“The only communication with the outside world was a payphone. There wasn’t even a computer on the ward where, let alone access to social media. On another ward, there was a computer. But it wasn’t connected to the internet. And a dongle wouldn’t work (couldn’t work out why). If all you have on ward is a payphone, & you have no money, the only number you can call is 999! And they won’t come out.”
The isolating restrictions lead to patients becoming inventive to find ways round them. As I tweeted:
“Luckily, once I got in contact with friends, I was able to smuggle in 2 other phones – then staff were just confiscating a spare one. I smuggled in a laptop, charger & dongle & used it behind the door so nurses couldn’t see. It was them & us environment.”

I also tweeted:

“My phone was used as a reward: if I was a “good patient”, I got my phone; if I was a “bad patient, it was taken away. No notice. No receipt. Being treated like naughty children was par for the course where I was detained. Staff were our rulers, not our carers.”
Rather than facilitating access to support through social media, confiscating property was one way some ward staff used to control behaviour. Unfortunately for patients, all the rules were unwritten and never explained to us, so it seemed arbitrary and unpredictable. The best policy was to keep you head down and try not to draw attention to yourself. A week into my detention, I was advised by my solicitor: “comply, cooperate and engage”. Prostrating yourself to staff, he explained, was the only way out and would make the time go easier.
It seems to me that the overall approach to social media on the ward where I was detained could be summarised in the following tweet:

In my experience, everything was done to control & silence patients. The answer to any question was always “no”. The cautious approach prevailed. Patients were not put first.”


To find out about the broader discussion, I’d highly recommend reading the web links below.


web links 5.

Here are web links to pages that form the background to the discussion:



3 Responses to “Psychiatric wards and social media”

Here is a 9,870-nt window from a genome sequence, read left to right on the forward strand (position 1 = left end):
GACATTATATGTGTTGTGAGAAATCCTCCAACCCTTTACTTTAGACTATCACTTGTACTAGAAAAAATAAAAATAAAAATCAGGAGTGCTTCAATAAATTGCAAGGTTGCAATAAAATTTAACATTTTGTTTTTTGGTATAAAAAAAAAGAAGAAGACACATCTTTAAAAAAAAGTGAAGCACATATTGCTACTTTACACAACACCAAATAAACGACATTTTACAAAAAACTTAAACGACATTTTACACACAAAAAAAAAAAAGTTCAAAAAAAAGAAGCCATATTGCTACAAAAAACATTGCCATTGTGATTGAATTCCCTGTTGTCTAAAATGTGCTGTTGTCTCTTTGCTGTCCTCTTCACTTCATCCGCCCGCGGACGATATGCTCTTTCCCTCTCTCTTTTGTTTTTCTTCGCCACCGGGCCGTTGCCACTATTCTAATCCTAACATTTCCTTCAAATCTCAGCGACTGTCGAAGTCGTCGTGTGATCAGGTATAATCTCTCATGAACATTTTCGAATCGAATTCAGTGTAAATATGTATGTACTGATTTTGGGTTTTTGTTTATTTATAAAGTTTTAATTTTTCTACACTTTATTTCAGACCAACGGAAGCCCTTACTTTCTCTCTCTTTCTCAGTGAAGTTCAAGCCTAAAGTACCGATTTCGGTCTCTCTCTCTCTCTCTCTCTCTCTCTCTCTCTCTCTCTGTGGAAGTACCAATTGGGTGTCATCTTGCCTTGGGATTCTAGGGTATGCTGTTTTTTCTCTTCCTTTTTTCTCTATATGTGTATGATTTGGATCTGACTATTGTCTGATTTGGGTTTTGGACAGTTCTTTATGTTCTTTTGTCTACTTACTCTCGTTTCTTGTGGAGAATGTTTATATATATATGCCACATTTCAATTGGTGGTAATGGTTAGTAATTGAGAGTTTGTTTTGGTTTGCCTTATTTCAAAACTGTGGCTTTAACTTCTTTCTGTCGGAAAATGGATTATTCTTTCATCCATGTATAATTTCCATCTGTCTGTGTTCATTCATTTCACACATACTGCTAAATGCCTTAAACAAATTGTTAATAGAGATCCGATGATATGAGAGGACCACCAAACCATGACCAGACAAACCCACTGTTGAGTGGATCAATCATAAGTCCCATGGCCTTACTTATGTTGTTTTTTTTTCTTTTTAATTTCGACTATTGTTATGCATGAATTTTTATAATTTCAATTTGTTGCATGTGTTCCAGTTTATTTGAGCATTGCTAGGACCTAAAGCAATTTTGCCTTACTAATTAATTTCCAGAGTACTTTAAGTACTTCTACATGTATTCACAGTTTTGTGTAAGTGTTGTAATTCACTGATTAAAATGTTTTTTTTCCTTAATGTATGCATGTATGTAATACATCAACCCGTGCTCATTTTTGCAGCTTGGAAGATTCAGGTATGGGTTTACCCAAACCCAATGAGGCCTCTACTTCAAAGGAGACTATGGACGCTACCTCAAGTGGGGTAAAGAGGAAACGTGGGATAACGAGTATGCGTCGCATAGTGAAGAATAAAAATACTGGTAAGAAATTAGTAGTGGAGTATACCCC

1. helen Wilkinson 20 January 2013 at 11:48 pm #

    I have tweeted you as well but you may like to know the NHS sells the sensitive medical records of those detained under the Mental Health Act see the NHS web site here. It is part of Cameron’s campaign to make records about to life sceince companies and the pharmaceutical industry. I am @helliewm on twitter and I ama Privacy Campaigner and former NHS Manager specialising in medical confidentiality.

  2. isla 16 October 2018 at 1:55 am #

    After my partner of 11 years and father to our child was sectioned, he lashed out on social media to all the people who were closest to him. He unfriended his family and myself and made 1000 more “friends” on social media during his time in hospital. He posted accusations that had long lasting ramifications. Towards me mostly.
    He also tweeted professional contacts within his line of work asking for help which has left him, a year later, feeling ashamed and stupid. This has had a direct effect on his recovery. He feels so ashamed about shouting out to the world at the time, letting all sorts of people see in through the window of a very personal and fragile journey, that he now keeps his head down low. He was once a celebrated member of our community, but through his use of social media in hospital he feels tarnished. And so do I.


  1. Confiscating patient phones on psychiatric wards | Sectioned - 4 June 2013

    […] An earlier blog post – Psychiatric wards and social media […]